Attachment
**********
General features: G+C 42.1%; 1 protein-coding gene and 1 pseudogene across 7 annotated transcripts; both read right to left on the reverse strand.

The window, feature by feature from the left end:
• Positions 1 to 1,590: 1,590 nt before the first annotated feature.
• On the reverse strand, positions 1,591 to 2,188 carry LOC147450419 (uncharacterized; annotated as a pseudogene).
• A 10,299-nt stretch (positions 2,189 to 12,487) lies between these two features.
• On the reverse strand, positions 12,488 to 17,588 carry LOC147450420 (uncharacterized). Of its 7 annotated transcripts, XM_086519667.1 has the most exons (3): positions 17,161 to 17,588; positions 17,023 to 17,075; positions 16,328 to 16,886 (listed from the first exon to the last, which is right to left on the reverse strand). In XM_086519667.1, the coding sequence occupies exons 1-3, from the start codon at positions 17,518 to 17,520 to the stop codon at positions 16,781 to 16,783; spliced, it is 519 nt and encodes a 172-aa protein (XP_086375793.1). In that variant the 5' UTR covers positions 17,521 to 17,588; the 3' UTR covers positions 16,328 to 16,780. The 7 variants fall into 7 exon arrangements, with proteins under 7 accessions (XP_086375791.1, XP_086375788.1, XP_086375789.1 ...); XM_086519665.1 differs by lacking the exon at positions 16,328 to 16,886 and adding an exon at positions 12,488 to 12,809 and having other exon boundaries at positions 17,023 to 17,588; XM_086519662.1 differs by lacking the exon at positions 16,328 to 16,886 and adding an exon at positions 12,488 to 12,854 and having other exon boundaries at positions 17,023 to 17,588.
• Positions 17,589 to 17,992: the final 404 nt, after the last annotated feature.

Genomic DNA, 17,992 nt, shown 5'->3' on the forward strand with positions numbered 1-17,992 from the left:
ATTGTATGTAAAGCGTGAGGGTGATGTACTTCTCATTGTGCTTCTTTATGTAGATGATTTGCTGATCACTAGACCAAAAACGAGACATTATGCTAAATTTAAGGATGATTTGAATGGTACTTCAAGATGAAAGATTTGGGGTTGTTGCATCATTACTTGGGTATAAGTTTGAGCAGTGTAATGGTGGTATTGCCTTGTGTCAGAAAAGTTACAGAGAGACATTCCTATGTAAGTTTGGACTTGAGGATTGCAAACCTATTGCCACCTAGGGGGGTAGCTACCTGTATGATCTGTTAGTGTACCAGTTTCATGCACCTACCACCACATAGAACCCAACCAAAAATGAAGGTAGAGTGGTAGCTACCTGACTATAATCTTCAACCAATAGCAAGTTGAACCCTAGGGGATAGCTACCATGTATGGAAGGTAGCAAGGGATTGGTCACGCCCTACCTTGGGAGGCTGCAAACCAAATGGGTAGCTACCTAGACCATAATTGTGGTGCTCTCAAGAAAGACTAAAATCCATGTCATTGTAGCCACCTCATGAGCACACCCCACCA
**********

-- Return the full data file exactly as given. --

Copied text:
General features: G+C 42.1%; 1 protein-coding gene and 1 pseudogene across 7 annotated transcripts; both read right to left on the reverse strand.

The window, feature by feature from the left end:
• Positions 1 to 1,590: 1,590 nt before the first annotated feature.
• On the reverse strand, positions 1,591 to 2,188 carry LOC147450419 (uncharacterized; annotated as a pseudogene).
• A 10,299-nt stretch (positions 2,189 to 12,487) lies between these two features.
• On the reverse strand, positions 12,488 to 17,588 carry LOC147450420 (uncharacterized). Of its 7 annotated transcripts, XM_086519667.1 has the most exons (3): positions 17,161 to 17,588; positions 17,023 to 17,075; positions 16,328 to 16,886 (listed from the first exon to the last, which is right to left on the reverse strand). In XM_086519667.1, the coding sequence occupies exons 1-3, from the start codon at positions 17,518 to 17,520 to the stop codon at positions 16,781 to 16,783; spliced, it is 519 nt and encodes a 172-aa protein (XP_086375793.1). In that variant the 5' UTR covers positions 17,521 to 17,588; the 3' UTR covers positions 16,328 to 16,780. The 7 variants fall into 7 exon arrangements, with proteins under 7 accessions (XP_086375791.1, XP_086375788.1, XP_086375789.1 ...); XM_086519665.1 differs by lacking the exon at positions 16,328 to 16,886 and adding an exon at positions 12,488 to 12,809 and having other exon boundaries at positions 17,023 to 17,588; XM_086519662.1 differs by lacking the exon at positions 16,328 to 16,886 and adding an exon at positions 12,488 to 12,854 and having other exon boundaries at positions 17,023 to 17,588.
• Positions 17,589 to 17,992: the final 404 nt, after the last annotated feature.

Genomic DNA, 17,992 nt, shown 5'->3' on the forward strand with positions numbered 1-17,992 from the left:
ATTGTATGTAAAGCGTGAGGGTGATGTACTTCTCATTGTGCTTCTTTATGTAGATGATTTGCTGATCACTAGACCAAAAACGAGACATTATGCTAAATTTAAGGATGATTTGAATGGTACTTCAAGATGAAAGATTTGGGGTTGTTGCATCATTACTTGGGTATAAGTTTGAGCAGTGTAATGGTGGTATTGCCTTGTGTCAGAAAAGTTACAGAGAGACATTCCTATGTAAGTTTGGACTTGAGGATTGCAAACCTATTGCCACCTAGGGGGGTAGCTACCTGTATGATCTGTTAGTGTACCAGTTTCATGCACCTACCACCACATAGAACCCAACCAAAAATGAAGGTAGAGTGGTAGCTACCTGACTATAATCTTCAACCAATAGCAAGTTGAACCCTAGGGGATAGCTACCATGTATGGAAGGTAGCAAGGGATTGGTCACGCCCTACCTTGGGAGGCTGCAAACCAAATGGGTAGCTACCTAGACCATAATTGTGGTGCTCTCAAGAAAGACTAAAATCCATGTCATTGTAGCCACCTCATGAGCACACCCCACCA